When Brooks was filming “Blazing Saddles,” one of his main actors, Dan Dailey, who was meant to play the Waco Kid, suddenly dropped out. Brooks immediately called his old pal Wilder, who was in London at the time about to start filming for a movie adaptation of “The Little Prince.”
Wilder flew back to the U.S., filmed his scenes for “Blazing Saddles,” and returned to England to finish “The Little Prince.” While not many people remember “The Little Prince,” Brooks’s “Blazing Saddles” became a classic. Can you imagine the legendary comedy film without Wilder in it? Yeah, neither can we.
Wilder Rose Back to Fame With Woody Allen
After a couple of projects he was involved in didn't quite receive the recognition they were due, the quirky actor was on the lookout for a new project in the hopes that it would be a hit. Reeling from the commercial flop that was “Willy Wonka and the chocolate factory,” Wilder agreed to take on the now-famous role of Dr. Ross in Woody Allen’s new movie.
The 1972 film, titled “Everything You Ever Wanted to Know About Sex (But Were Afraid to Ask),” was a commercial success. With a budget of $2 million, the film grossed more than $18 million.
Wilder Wrote the Start of “Young Frankenstein”
After starring in Woody Allen’s 1972 hit comedy film, Wilder started to write a script of his own — “Young Frankenstein.” After finishing two pages, he called his friend Mel Brooks to ask for his opinion, to which Brooks simply responded, “it’s cute.” He didn't know it at the time but he was about to become a lot more enthusiastic about this script.
The project was left in the air until finally Brooks agreed to do it, seeing as his last two films hadn’t done well commercially. In 1974, “Young Frankenstein” was released, and it was a huge commercial success.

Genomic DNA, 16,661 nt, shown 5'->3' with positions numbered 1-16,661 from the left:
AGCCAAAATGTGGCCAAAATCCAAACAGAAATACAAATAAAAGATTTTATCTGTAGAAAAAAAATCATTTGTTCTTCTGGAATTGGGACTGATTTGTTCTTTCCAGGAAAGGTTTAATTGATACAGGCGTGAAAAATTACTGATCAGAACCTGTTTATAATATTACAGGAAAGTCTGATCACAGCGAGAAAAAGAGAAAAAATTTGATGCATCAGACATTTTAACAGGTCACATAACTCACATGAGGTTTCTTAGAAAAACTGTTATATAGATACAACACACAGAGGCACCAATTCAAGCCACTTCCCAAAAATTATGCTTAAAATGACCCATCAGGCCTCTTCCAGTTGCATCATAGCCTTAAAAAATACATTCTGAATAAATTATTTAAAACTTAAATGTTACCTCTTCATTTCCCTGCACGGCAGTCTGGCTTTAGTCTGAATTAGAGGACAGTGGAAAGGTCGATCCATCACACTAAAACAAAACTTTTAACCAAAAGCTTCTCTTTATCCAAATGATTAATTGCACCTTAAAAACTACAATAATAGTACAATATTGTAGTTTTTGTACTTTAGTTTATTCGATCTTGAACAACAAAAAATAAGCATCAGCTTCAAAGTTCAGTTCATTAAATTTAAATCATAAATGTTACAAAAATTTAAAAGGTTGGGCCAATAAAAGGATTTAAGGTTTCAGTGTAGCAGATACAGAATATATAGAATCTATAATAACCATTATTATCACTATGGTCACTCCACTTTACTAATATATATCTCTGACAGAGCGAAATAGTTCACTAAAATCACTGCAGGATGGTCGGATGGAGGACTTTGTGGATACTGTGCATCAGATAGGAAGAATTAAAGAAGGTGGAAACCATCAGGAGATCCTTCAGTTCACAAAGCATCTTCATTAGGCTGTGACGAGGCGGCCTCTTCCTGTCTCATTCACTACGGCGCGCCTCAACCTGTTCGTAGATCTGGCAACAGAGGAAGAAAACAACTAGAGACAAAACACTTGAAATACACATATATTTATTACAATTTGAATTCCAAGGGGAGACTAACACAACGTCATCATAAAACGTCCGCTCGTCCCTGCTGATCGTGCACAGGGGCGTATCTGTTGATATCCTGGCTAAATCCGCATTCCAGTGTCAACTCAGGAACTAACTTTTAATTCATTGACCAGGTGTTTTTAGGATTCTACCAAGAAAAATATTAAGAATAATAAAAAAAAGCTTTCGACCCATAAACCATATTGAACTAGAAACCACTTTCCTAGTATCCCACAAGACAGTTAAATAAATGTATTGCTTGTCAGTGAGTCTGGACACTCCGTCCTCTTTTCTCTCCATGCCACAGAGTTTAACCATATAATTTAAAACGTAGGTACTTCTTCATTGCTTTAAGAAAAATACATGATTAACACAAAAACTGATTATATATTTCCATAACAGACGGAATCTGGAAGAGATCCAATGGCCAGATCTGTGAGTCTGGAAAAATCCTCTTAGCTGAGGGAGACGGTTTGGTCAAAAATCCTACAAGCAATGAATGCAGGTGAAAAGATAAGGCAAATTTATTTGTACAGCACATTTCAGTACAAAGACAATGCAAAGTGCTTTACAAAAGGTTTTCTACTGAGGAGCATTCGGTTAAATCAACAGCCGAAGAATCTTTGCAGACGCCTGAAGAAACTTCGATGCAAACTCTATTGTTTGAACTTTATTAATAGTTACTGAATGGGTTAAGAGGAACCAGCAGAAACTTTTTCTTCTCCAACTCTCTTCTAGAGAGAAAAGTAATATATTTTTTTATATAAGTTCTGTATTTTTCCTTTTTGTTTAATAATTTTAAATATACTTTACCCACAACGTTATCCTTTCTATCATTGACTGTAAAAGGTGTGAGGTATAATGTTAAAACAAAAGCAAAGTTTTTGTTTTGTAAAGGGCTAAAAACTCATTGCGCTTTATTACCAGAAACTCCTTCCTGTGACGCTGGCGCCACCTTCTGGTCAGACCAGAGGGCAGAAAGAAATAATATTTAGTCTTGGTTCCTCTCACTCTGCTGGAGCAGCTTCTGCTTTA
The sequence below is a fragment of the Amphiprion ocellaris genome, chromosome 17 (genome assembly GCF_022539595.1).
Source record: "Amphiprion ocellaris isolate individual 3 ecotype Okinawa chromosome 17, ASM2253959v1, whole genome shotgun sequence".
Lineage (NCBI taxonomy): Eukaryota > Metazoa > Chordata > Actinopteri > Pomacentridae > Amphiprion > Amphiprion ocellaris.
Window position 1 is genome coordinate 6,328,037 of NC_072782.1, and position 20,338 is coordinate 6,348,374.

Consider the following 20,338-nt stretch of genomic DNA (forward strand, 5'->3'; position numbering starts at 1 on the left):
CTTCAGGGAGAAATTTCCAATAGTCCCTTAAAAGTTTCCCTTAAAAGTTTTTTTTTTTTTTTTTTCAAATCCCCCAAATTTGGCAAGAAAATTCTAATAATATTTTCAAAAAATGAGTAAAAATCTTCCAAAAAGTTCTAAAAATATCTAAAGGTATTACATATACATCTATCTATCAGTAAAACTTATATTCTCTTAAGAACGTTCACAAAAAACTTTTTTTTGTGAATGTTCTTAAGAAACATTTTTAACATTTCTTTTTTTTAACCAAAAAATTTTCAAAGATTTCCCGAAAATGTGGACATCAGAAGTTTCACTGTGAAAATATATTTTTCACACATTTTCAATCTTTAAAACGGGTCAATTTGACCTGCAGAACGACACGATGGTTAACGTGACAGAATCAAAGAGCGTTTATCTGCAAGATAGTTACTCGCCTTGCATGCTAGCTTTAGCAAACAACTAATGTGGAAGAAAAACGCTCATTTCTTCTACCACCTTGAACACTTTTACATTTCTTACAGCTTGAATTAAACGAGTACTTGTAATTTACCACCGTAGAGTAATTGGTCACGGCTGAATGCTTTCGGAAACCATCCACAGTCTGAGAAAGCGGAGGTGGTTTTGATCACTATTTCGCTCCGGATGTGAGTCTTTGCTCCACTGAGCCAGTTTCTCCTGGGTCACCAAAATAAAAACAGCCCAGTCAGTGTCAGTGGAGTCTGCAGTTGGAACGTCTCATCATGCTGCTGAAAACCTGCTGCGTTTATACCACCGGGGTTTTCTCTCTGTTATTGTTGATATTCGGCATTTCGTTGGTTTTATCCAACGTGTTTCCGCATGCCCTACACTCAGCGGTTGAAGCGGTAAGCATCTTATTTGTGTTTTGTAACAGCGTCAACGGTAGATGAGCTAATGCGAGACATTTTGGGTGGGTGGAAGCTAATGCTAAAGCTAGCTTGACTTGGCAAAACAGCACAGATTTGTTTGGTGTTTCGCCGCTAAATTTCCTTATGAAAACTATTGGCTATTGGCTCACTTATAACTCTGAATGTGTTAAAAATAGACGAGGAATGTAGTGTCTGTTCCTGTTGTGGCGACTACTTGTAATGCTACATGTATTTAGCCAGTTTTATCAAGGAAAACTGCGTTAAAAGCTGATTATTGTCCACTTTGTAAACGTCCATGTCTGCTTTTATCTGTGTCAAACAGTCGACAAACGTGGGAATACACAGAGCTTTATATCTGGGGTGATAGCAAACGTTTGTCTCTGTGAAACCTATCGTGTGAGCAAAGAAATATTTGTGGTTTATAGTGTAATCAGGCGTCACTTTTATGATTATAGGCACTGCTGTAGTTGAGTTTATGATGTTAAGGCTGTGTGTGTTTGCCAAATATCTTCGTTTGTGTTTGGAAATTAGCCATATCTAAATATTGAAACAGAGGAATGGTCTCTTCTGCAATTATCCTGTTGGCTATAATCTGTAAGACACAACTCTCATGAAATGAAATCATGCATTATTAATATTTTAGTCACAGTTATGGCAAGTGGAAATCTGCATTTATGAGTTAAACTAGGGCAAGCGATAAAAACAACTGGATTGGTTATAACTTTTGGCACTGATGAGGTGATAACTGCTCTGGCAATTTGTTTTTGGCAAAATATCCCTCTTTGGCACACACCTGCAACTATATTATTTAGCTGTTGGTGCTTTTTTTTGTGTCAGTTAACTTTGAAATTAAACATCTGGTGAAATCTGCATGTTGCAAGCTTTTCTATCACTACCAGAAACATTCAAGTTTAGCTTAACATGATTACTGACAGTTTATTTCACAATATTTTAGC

Wilder Was Also a Director
It seems that Wilder's first attempt at creating his own project (rather than acting in other people's) just made him hungry for more. While he was filming the epic “Young Frankenstein,” Wilder started writing a full-length script of an idea he’d had for a romantic musical comedy titled “The Adventures of Sherlock Holmes’ Smarter Brother.”
The film became Wilder’s directorial debut and a commercial success, featuring prominent actors of the time, such as Madeline Kahn and Marty Feldman. With a budget of $2 million, it made over $20 million at the box office. Not bad for his first time directing!
His First Meeting With Richard Pryor
At the end of 1975, Wilder received a script for a film titled “Super Chief.” Wilder liked the idea but figured the movie was at risk of being misrepresenting the black comminuty, so he said he could star in only if Richard Pryor was cast to make sure the film wasn’t offensive. The demand paid off because he and Pryor ended up making history as Hollywood’s first successful interracial movie comedy duo.
The film was renamed “Silver Streak,” and it became a box-office success, with critics and viewers praising its hilarious storyline. Wilder knew what he was doing, and so did Pryor!